Error metrics

Accuracy of automatic classification was evaluated with the following error metrics: For Tasks 2 and 3, we classified predictions according to which facial feature they were closest to (left, right eye, or mouth), as measured by Euclidean distance to the centre of that feature, and we report the proportion of misclassified frames per subject. Task 4 was mainly assessed visually. However, we also report the mean Euclidean distance between the predicted gaze focus and the true gaze focus for each subject (in centimetres).

Calibration methods

We compared the improvements achieved by two calibration methods: (1) the SVR-based calibration method proposed in [11], and (2) a linear transformation-based method proposed by us. The methods were trained on the data collected in Task 1, and then applied to correct the predictions from Task 2–4. Accuracy was evaluated as before. The SVR-based method was implemented following [11], using the e1071 package in R [22]. The linear transformation was motivated by the observation that the gaze patterns captured by iTracker were shifted and stretched compared to the true patterns (see Fig. 2 for an example). Thus, we used a linear transformation to translate the predictions so that the centroid of the predictions coincided with the centroid of the true dots. In order to correct the length scale, we chose the transformation so that so that the variance in distance from the centroid is preserved between the set of predictions and the set of true gaze locations. It can be shown that the transformation which satisfies these requirements is given by,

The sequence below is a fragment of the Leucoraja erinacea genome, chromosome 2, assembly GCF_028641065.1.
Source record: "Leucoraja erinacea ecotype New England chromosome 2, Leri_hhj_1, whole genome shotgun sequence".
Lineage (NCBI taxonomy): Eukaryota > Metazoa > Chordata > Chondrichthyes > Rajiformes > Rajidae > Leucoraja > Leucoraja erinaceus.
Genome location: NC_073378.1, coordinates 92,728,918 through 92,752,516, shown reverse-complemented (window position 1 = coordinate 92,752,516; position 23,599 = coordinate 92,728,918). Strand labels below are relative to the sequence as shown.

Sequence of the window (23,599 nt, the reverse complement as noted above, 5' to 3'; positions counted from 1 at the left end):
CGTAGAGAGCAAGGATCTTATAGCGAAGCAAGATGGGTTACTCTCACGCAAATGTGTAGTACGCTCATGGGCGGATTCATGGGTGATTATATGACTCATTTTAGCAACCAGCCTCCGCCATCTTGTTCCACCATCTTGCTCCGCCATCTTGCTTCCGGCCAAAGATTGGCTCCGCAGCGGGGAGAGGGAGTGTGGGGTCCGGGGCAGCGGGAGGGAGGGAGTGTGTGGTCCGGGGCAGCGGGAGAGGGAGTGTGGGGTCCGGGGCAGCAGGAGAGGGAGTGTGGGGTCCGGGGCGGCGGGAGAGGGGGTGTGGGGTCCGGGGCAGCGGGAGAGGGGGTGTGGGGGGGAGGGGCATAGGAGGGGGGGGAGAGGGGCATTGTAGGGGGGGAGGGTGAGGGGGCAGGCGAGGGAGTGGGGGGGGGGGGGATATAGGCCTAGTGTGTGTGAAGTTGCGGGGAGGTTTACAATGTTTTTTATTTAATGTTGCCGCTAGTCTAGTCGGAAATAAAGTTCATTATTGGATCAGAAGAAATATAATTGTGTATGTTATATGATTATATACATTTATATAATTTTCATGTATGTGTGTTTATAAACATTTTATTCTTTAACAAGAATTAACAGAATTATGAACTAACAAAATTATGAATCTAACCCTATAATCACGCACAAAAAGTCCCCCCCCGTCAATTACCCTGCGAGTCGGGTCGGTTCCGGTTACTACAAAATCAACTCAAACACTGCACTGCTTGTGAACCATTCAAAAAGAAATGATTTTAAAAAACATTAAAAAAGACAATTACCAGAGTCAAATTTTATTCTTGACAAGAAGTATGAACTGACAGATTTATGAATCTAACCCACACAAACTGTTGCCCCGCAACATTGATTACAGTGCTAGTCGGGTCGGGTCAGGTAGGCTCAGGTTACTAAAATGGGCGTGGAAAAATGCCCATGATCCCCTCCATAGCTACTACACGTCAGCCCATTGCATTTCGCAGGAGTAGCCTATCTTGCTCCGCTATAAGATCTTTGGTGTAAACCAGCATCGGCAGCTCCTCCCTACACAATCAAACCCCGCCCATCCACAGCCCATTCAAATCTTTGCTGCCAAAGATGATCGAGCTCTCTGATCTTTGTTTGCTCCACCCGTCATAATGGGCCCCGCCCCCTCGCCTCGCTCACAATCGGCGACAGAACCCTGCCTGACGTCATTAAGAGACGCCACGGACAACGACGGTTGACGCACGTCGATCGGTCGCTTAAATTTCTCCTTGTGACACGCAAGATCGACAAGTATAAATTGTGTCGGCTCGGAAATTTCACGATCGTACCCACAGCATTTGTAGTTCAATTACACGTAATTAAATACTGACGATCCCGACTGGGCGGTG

$$\begin{aligned} \tilde{x} = a_x \hat{x} + b_x, \quad \text {and} \quad \tilde{y} = a_y \hat{y} + b_y, \end{aligned}$$